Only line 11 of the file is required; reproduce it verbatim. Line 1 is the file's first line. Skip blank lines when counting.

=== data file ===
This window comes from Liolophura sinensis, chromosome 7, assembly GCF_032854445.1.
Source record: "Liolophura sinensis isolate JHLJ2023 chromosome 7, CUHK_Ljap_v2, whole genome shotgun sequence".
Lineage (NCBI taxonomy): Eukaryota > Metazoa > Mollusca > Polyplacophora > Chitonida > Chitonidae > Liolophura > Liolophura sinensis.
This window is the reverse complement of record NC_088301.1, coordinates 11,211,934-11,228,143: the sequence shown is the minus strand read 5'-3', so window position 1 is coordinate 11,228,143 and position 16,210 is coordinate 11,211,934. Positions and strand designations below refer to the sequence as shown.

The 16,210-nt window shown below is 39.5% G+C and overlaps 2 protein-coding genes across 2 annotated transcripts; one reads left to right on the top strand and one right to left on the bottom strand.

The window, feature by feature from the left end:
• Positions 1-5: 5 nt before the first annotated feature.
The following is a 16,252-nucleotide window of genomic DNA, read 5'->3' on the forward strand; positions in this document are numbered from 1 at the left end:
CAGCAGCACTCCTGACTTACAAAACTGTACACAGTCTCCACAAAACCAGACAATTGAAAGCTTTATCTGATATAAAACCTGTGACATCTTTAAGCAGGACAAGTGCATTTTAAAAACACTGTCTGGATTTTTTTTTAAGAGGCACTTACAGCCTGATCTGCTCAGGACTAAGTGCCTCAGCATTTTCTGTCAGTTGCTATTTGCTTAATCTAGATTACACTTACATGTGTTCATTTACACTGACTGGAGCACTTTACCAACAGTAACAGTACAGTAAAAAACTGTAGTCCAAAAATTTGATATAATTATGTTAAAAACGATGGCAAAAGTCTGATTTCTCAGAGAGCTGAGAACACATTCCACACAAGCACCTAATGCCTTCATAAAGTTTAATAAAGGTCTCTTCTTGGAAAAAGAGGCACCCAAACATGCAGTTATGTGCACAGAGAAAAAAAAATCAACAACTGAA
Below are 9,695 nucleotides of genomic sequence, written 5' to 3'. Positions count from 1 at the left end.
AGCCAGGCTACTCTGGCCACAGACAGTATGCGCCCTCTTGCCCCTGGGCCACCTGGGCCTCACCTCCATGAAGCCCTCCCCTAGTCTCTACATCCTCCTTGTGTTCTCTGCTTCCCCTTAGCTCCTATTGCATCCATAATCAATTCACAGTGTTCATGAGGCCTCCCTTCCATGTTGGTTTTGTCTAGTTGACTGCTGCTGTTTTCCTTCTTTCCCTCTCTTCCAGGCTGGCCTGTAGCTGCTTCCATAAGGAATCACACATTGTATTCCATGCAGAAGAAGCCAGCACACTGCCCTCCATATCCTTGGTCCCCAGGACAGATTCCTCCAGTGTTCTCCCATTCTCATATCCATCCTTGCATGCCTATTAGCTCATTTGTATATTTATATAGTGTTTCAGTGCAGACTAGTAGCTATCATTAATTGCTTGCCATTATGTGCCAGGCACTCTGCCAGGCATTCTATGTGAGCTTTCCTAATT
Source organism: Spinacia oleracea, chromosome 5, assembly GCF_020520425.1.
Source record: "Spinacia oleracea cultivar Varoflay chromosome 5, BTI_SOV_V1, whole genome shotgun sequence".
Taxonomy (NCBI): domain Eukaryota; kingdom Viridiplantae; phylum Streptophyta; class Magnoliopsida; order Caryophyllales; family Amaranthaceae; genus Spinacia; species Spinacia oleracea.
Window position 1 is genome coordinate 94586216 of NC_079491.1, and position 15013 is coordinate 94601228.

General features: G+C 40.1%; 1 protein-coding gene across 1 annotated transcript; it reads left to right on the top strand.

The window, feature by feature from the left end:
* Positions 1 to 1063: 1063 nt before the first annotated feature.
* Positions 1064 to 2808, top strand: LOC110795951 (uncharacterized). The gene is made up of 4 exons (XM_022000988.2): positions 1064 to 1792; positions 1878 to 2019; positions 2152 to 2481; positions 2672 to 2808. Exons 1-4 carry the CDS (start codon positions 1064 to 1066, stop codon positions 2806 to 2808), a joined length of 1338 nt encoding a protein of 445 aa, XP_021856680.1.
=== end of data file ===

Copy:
AGCCAGGCTACTCTGGCCACAGACAGTATGCGCCCTCTTGCCCCTGGGCCACCTGGGCCTCACCTCCATGAAGCCCTCCCCTAGTCTCTACATCCTCCTTGTGTTCTCTGCTTCCCCTTAGCTCCTATTGCATCCATAATCAATTCACAGTGTTCATGAGGCCTCCCTTCCATGTTGGTTTTGTCTAGTTGACTGCTGCTGTTTTCCTTCTTTCCCTCTCTTCCAGGCTGGCCTGTAGCTGCTTCCATAAGGAATCACACATTGTATTCCATGCAGAAGAAGCCAGCACACTGCCCTCCATATCCTTGGTCCCCAGGACAGATTCCTCCAGTGTTCTCCCATTCTCATATCCATCCTTGCATGCCTATTAGCTCATTTGTATATTTATATAGTGTTTCAGTGCAGACTAGTAGCTATCATTAATTGCTTGCCATTATGTGCCAGGCACTCTGCCAGGCATTCTATGTGAGCTTTCCTAATT